2. A working definition for the word true is necessary in order to develop the doctrine of God's true-ness. The word true must mean conformity to a standard. That standard is what God is in Himself. What God knows or expresses about Himself conforms precisely with what God is, and is therefore said to be true. When Christ affirms that the Father is "the only true God," He is asserting that His being conforms exactly to the highest possible ideal of what God ought to be. God is truth, not in the sense that He knows the truth, or speaks the truth, but in the sense that He is the truth that is known. Truth of being, and not truth of expression, is the intrinsic sense of the words, "the true God." This further means that God is truth apart from and before creation. As an attribute of character, truth implies a conformity of God's knowledge to God's essence, something that antedates creation. In that Christ is co-equal and co-eternal with the Father, He was justified in making that absolute assertion, "I am ...the truth" (John 14:6). The same thing may be affirmed of the Holy Spirit when He is referred to as "the Spirit of truth" (John 14:17). The Trinity alone displays this attribute in perfection.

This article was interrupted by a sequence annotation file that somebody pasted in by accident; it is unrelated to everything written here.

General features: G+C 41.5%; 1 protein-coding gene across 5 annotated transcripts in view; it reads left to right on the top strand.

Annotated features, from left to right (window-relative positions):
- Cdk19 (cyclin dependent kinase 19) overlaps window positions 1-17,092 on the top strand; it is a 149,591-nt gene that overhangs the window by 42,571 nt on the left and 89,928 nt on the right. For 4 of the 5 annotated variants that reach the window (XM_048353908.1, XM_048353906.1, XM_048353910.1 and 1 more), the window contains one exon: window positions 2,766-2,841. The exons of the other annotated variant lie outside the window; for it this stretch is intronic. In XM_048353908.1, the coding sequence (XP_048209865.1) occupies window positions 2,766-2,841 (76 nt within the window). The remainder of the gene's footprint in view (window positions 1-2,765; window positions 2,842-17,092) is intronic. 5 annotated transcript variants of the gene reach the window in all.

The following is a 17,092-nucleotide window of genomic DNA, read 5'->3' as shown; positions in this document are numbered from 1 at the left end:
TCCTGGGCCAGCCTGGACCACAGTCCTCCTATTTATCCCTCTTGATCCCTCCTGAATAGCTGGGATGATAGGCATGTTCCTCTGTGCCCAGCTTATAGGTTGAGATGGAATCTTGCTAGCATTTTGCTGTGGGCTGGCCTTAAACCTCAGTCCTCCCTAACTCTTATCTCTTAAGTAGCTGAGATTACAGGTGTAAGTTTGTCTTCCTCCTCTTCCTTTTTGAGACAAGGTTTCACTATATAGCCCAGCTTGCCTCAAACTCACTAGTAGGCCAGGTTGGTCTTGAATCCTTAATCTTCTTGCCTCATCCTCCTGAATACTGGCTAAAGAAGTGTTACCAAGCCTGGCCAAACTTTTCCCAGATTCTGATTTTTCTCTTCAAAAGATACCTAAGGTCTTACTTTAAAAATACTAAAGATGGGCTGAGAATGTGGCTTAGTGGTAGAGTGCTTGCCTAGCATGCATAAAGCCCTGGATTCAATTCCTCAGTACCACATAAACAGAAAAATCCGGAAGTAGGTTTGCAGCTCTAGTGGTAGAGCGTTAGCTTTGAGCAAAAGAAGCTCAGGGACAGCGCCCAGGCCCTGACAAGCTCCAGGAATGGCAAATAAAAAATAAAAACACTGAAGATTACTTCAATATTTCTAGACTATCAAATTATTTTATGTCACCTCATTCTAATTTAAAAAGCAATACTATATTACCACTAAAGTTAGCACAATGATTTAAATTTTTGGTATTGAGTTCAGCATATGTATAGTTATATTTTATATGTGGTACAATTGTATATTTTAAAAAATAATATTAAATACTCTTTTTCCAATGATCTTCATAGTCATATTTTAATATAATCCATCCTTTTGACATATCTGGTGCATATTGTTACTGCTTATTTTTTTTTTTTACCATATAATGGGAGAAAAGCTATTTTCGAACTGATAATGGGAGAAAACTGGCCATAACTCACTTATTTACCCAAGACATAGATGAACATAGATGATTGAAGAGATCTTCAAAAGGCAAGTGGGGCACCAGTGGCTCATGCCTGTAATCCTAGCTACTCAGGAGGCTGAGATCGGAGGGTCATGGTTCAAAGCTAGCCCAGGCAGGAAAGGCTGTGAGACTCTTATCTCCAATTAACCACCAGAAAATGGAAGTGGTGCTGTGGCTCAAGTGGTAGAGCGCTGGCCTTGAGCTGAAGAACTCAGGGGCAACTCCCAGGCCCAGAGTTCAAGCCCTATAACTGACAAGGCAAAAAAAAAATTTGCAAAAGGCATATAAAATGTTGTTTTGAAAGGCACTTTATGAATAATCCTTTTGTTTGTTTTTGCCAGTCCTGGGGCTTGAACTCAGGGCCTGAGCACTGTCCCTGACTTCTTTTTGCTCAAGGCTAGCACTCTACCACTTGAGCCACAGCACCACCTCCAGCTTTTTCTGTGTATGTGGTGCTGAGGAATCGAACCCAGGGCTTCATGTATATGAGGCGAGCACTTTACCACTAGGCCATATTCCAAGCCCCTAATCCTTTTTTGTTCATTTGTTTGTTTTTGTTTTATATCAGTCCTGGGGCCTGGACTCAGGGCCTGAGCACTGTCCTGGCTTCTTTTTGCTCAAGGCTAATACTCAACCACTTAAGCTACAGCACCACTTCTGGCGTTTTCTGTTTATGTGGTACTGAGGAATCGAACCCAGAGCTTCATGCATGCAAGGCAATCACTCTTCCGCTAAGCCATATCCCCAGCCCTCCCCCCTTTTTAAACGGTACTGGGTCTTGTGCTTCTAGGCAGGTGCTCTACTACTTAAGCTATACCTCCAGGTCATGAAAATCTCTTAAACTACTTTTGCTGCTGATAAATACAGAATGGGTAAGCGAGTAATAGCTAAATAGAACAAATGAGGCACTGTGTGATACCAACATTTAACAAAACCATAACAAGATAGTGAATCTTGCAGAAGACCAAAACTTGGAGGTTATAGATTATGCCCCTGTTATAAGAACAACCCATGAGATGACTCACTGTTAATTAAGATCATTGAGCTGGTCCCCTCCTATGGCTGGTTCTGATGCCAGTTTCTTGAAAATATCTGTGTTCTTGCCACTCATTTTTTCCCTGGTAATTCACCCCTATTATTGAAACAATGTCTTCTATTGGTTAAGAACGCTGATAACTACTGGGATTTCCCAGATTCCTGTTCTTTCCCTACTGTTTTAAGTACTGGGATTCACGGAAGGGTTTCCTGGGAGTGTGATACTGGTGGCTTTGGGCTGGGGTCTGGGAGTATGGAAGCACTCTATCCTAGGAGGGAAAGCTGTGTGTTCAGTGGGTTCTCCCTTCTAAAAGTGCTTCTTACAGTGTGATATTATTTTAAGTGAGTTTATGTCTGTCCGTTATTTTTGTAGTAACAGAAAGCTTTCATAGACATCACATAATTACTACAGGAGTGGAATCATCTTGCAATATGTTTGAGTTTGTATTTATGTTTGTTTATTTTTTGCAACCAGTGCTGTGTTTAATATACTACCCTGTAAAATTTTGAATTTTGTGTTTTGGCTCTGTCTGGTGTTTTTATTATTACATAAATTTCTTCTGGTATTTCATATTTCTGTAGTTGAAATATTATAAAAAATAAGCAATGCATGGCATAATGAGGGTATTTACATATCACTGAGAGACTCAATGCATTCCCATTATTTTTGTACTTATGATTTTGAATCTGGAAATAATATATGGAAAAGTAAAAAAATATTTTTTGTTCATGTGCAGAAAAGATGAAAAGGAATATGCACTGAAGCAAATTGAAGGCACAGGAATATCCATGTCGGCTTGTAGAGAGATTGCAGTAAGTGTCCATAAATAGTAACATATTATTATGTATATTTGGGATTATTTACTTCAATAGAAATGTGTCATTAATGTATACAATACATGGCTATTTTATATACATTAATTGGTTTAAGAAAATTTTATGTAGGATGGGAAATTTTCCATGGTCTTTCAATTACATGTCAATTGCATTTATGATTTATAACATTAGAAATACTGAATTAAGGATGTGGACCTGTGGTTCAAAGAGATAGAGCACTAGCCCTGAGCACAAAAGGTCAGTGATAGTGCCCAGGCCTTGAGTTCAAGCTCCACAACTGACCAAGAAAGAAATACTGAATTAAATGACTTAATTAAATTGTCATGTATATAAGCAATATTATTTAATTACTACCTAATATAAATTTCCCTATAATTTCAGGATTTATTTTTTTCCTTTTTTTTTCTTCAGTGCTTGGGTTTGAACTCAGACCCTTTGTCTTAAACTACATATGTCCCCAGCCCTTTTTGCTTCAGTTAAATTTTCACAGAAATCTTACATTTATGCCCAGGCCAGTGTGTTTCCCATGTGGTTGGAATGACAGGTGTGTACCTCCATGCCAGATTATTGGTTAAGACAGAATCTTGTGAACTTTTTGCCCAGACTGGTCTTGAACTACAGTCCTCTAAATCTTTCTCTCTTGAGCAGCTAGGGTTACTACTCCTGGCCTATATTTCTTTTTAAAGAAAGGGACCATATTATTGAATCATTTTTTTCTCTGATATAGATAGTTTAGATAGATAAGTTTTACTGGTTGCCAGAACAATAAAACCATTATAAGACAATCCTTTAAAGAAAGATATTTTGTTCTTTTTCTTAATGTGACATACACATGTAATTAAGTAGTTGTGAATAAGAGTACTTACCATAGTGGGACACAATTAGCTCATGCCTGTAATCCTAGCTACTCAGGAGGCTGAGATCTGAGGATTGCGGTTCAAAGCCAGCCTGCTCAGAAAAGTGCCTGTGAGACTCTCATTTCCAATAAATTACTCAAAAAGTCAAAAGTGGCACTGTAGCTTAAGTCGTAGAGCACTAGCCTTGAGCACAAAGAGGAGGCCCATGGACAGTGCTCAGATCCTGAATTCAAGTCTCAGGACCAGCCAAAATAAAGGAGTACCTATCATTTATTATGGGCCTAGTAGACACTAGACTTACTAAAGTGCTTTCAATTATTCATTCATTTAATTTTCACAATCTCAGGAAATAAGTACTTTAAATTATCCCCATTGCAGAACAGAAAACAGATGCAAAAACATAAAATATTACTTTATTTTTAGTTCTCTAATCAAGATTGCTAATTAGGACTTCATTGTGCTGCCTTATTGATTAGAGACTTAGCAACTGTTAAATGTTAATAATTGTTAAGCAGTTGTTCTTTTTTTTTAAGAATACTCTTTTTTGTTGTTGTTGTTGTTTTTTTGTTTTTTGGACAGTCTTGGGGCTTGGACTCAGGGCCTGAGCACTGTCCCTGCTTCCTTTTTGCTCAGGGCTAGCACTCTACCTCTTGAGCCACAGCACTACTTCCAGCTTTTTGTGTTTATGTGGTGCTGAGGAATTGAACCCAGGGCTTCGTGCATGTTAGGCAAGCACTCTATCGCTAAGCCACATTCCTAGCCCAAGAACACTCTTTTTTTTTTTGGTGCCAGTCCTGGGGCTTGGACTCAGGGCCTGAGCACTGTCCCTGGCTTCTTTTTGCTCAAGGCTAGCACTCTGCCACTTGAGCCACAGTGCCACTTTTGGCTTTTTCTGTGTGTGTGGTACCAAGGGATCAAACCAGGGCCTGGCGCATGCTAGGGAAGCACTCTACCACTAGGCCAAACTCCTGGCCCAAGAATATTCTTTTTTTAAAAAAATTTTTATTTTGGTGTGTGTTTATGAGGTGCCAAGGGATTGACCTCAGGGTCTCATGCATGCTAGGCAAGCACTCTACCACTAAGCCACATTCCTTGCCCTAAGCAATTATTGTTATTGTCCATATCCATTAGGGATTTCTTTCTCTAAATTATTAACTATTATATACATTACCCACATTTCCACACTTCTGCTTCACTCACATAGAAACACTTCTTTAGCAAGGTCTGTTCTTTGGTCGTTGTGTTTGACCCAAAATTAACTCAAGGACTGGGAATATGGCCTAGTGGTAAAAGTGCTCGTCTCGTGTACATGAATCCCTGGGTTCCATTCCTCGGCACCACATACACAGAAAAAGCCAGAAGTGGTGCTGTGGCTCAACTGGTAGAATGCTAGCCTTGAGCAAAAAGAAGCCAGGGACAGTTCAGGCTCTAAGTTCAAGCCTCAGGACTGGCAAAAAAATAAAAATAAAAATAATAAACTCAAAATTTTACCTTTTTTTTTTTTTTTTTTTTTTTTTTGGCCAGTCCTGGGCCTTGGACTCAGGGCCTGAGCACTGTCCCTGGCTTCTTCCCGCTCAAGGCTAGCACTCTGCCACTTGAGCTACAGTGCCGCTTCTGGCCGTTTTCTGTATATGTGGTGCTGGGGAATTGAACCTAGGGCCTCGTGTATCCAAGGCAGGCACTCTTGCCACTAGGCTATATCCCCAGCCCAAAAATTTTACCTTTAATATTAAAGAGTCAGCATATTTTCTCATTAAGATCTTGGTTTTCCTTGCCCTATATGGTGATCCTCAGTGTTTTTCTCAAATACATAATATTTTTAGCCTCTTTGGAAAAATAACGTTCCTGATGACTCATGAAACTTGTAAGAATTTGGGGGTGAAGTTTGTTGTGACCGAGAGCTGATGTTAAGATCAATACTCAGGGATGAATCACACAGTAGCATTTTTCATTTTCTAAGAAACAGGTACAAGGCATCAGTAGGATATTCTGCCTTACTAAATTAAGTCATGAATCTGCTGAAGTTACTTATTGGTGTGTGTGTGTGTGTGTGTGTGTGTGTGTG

A vital corollary to the fact that God in Himself is truth is the fact that all truth is to be regarded as having its ground and foundation in this immanent truth of the divine nature, in this sense such truth discloses and displays facts in the being of God. Knowledge of truth is knowledge of God. Astronomy, mathematics, anthropology are disclosures of the nature of God. "The heavens declare the glory of God" (Psa. 19:1). Separate statements of truth in the area of creation are unexplainable apart from the total revelation of truth as it exists in the very nature of God. It is the totality of truth that provides the context within which every area of truth can be seen in perspective. Since in Christ "are hid all the treasures of wisdom and knowledge" (Col. 2:3), then it follows that no man has managed to place himself in a position to apprehend truth until he has "learned Christ... heard Him... been taught by Him, as the truth is in Jesus" (Eph.4:20-21), for Christ is the full embodiment of God brought within the grasp of men (John 1:1, 14, 18).